Great Moments in Unintended Consequences (Vol. 6)

“Great moments in unintended consequences”—when something that sounds like a great idea goes horribly wrong. You can watch the entire series right here.

Part 1: Driving Days

1989 was the year.

Mexico City’s terrible air quality is the problem!

One out of every five vehicles can be banned from driving on weekdays based upon their plate number. This will help keep traffic under control and improve the air quality.

It sounds great with the best of intentions. There are many things that could go wrong.

Citizens got around the ban by buying a second car—often a cheaper, older, and less efficient car. The problem was not solved by having more of the same old, less efficient cars on the road. According to several studies, the restriction actually caused an increase in air pollution.

But not to worry, politicians saw the error of their ways and in 2008….expanded the program to include Saturdays. Wait, really?

Part 2: Taxes on Boats

The year 1773.

Problem: Britain has to have money.

Solution: Charge port and lighthouse fees to merchant vessels based on length and breadth.

It sounds great with all of the best intentions. There are many things that could go wrong.

People don’t enjoy paying taxes. Since ships were charged by width and length but not depth, shipbuilders maximized cargo capacity while minimizing taxes by building deep, sluggish, flat-bottomed, flat-sided vessels—a recipe for instability. The unmanageable and unsightly merchant vessels of Britain were laughable, even though the Navy was ruler over sea.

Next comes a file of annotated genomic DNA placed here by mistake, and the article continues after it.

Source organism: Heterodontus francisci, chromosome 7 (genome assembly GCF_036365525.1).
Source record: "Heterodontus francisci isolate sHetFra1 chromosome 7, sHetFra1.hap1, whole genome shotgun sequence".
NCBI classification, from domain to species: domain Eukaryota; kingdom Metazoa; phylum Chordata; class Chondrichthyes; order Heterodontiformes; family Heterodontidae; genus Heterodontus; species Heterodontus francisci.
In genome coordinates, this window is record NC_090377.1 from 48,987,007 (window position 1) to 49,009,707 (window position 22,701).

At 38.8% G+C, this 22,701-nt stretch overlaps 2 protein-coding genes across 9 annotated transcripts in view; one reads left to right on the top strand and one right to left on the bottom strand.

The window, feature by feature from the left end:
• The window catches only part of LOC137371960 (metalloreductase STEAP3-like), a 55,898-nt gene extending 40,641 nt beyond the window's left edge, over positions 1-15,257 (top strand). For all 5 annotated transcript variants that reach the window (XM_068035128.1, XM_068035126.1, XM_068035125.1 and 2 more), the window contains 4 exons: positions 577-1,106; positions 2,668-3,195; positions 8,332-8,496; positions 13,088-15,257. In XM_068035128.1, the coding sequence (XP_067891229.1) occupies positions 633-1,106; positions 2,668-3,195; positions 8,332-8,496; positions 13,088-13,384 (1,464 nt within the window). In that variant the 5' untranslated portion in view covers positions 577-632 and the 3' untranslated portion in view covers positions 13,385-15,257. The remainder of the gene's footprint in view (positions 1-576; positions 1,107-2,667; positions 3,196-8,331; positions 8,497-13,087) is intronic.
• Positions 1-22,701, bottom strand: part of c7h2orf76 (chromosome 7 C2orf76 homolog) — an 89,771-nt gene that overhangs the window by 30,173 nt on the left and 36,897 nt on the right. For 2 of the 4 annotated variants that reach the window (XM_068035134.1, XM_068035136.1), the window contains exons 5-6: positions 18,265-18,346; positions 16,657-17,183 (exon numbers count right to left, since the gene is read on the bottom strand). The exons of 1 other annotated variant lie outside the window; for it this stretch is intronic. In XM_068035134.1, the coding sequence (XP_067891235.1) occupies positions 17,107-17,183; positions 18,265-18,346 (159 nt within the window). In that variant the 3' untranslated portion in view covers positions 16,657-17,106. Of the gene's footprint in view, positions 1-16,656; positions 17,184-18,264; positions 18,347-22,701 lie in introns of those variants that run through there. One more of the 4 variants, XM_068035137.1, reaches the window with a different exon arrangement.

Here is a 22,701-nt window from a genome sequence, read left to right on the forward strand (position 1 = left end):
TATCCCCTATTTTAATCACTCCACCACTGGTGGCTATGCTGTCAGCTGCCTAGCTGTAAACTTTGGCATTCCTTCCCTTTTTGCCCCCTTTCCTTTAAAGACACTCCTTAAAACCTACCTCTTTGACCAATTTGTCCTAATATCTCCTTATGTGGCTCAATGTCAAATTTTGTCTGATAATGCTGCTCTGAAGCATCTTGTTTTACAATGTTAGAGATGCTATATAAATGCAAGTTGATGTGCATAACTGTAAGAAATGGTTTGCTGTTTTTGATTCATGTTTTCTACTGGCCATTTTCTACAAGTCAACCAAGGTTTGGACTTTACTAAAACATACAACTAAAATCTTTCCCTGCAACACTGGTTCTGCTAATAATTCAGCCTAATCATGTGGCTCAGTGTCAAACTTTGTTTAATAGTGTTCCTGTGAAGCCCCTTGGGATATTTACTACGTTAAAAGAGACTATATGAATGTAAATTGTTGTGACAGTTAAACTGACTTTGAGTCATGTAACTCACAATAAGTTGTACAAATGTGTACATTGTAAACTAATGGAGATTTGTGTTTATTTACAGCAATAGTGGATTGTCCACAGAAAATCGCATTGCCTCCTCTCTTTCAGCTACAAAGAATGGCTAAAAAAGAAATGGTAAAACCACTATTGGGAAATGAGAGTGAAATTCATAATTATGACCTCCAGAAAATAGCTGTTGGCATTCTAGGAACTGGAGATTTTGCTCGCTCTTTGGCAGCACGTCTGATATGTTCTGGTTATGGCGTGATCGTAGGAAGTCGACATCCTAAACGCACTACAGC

There are some positive aspects. The taxman won’t be able to reach you from the bottom.

Part 3: When Airplanes Fly Empty

2020 is the year.

Problem: An international pandemic that is straining America’s airline industry.

A $60 billion bailout is needed to rescue and sustain airlines.

It sounds great with the best of intentions. There are many things that could go wrong.

Concerns over COVID caused air passenger rates to plummet by as much as 95 per cent. But since airlines were mandated to maintain a minimum level of service to qualify for the emergency government funding, airlines were forced to continue flying planes…even if there was no one on board. Voila! American skies were quickly filled with “ghost flights”—nearly empty planes crisscrossing the country so the industry could qualify for billions of taxpayer funds.

Meredith and Austin Bragg wrote and produced the book; Natalie Dowzicky did additional research and was narrated and narrated in part by Austin Bragg.